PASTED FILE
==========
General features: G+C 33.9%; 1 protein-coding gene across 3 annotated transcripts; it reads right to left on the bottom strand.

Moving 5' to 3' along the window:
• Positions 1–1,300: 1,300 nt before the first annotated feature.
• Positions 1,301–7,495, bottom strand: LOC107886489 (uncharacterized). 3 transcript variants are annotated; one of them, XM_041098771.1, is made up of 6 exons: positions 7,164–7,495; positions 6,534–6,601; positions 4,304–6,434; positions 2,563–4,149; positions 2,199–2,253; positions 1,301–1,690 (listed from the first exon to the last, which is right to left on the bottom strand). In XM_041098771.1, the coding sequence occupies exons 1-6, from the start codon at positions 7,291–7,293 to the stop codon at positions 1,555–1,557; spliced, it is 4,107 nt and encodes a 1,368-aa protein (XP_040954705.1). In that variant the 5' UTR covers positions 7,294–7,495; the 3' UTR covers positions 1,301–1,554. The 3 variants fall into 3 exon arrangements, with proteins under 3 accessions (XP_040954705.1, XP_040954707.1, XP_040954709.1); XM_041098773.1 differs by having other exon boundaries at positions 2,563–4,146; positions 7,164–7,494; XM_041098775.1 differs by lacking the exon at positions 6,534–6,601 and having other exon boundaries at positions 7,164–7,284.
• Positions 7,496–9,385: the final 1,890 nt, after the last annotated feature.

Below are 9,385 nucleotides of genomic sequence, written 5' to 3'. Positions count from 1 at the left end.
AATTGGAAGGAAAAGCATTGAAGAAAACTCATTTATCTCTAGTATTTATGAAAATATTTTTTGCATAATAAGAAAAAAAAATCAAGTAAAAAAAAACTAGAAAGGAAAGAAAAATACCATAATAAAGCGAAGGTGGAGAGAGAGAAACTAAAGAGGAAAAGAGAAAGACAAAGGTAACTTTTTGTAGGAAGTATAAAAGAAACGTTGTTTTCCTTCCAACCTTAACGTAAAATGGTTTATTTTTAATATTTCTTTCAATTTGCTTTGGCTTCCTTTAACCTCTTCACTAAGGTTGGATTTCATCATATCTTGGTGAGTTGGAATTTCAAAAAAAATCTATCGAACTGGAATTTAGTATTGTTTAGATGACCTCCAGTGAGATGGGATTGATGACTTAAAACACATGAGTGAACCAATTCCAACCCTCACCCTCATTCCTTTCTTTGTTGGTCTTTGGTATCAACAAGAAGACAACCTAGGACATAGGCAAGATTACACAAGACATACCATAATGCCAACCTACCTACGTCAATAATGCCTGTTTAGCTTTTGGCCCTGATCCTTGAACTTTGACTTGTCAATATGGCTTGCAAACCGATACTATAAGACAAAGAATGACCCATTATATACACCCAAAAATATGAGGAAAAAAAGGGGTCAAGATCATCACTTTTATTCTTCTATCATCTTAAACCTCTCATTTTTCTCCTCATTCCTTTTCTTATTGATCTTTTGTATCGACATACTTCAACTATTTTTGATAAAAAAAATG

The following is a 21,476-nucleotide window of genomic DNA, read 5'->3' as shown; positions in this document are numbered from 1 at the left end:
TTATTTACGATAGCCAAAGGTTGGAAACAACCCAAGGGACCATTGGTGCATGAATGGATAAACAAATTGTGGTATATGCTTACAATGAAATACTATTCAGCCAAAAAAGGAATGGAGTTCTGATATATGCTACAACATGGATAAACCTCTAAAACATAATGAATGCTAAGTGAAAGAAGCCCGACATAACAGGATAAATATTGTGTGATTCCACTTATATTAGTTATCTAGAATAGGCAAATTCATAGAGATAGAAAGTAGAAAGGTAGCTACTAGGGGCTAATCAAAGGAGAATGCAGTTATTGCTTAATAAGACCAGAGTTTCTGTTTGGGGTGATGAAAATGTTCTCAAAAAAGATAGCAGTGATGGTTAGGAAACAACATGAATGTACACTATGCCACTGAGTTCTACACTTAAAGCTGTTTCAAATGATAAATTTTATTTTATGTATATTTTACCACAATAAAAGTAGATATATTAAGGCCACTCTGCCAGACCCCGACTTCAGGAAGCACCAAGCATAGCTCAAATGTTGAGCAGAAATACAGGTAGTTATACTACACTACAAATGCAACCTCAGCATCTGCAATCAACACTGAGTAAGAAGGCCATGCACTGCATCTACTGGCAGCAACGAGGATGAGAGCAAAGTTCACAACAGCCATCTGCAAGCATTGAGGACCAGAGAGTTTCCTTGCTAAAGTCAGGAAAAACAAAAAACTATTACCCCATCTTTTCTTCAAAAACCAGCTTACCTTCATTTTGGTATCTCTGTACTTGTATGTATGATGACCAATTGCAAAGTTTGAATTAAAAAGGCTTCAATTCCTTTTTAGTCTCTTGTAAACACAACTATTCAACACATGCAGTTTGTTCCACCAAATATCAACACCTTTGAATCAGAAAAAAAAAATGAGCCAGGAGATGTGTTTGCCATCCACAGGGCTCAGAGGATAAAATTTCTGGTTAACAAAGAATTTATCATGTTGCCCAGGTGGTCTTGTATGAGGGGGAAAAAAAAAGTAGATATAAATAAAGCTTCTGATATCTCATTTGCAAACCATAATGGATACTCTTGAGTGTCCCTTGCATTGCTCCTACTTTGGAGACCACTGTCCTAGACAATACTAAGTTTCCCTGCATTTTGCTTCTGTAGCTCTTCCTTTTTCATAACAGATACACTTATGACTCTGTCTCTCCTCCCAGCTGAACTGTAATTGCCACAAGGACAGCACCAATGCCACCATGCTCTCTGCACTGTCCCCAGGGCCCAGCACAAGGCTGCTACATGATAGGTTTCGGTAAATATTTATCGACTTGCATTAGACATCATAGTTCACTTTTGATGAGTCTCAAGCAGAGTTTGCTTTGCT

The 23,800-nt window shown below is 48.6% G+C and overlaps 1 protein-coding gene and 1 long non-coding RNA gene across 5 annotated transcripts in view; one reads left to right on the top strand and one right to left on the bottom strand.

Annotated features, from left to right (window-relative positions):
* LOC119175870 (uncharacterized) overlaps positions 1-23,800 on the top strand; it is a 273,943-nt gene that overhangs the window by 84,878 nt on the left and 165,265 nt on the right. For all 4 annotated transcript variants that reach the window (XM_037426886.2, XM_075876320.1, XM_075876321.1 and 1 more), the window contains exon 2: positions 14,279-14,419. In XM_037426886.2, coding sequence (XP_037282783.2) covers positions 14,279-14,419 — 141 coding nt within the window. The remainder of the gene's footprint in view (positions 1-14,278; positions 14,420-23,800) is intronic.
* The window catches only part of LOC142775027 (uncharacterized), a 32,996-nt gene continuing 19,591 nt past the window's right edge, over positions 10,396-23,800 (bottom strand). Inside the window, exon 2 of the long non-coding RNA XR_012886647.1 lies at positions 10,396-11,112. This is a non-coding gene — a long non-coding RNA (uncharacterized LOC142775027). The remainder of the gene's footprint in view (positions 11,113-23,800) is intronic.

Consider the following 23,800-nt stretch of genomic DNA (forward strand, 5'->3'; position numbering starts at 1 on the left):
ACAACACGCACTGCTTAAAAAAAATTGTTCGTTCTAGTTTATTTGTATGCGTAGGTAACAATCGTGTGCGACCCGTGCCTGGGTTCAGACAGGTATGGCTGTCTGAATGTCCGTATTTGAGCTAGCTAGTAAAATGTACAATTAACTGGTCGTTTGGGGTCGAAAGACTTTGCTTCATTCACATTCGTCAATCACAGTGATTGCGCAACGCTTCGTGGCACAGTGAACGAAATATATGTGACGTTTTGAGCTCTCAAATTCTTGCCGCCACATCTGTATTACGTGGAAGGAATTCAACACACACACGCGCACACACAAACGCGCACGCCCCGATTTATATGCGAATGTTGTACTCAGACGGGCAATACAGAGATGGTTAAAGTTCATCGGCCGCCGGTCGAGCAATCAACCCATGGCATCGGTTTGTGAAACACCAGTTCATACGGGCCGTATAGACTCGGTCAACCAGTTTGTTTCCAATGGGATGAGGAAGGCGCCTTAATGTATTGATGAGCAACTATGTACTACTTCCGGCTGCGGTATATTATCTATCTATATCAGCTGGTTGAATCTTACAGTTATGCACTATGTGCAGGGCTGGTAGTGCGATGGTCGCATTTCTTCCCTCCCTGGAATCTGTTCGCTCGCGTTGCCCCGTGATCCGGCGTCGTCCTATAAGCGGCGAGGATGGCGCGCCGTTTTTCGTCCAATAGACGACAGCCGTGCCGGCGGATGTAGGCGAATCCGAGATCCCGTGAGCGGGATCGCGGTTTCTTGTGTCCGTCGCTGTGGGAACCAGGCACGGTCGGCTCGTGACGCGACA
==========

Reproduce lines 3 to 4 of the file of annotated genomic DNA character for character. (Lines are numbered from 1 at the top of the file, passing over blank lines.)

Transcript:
• Positions 1–1,300: 1,300 nt before the first annotated feature.
• Positions 1,301–7,495, bottom strand: LOC107886489 (uncharacterized). 3 transcript variants are annotated; one of them, XM_041098771.1, is made up of 6 exons: positions 7,164–7,495; positions 6,534–6,601; positions 4,304–6,434; positions 2,563–4,149; positions 2,199–2,253; positions 1,301–1,690 (listed from the first exon to the last, which is right to left on the bottom strand). In XM_041098771.1, the coding sequence occupies exons 1-6, from the start codon at positions 7,291–7,293 to the stop codon at positions 1,555–1,557; spliced, it is 4,107 nt and encodes a 1,368-aa protein (XP_040954705.1). In that variant the 5' UTR covers positions 7,294–7,495; the 3' UTR covers positions 1,301–1,554. The 3 variants fall into 3 exon arrangements, with proteins under 3 accessions (XP_040954705.1, XP_040954707.1, XP_040954709.1); XM_041098773.1 differs by having other exon boundaries at positions 2,563–4,146; positions 7,164–7,494; XM_041098775.1 differs by lacking the exon at positions 6,534–6,601 and having other exon boundaries at positions 7,164–7,284.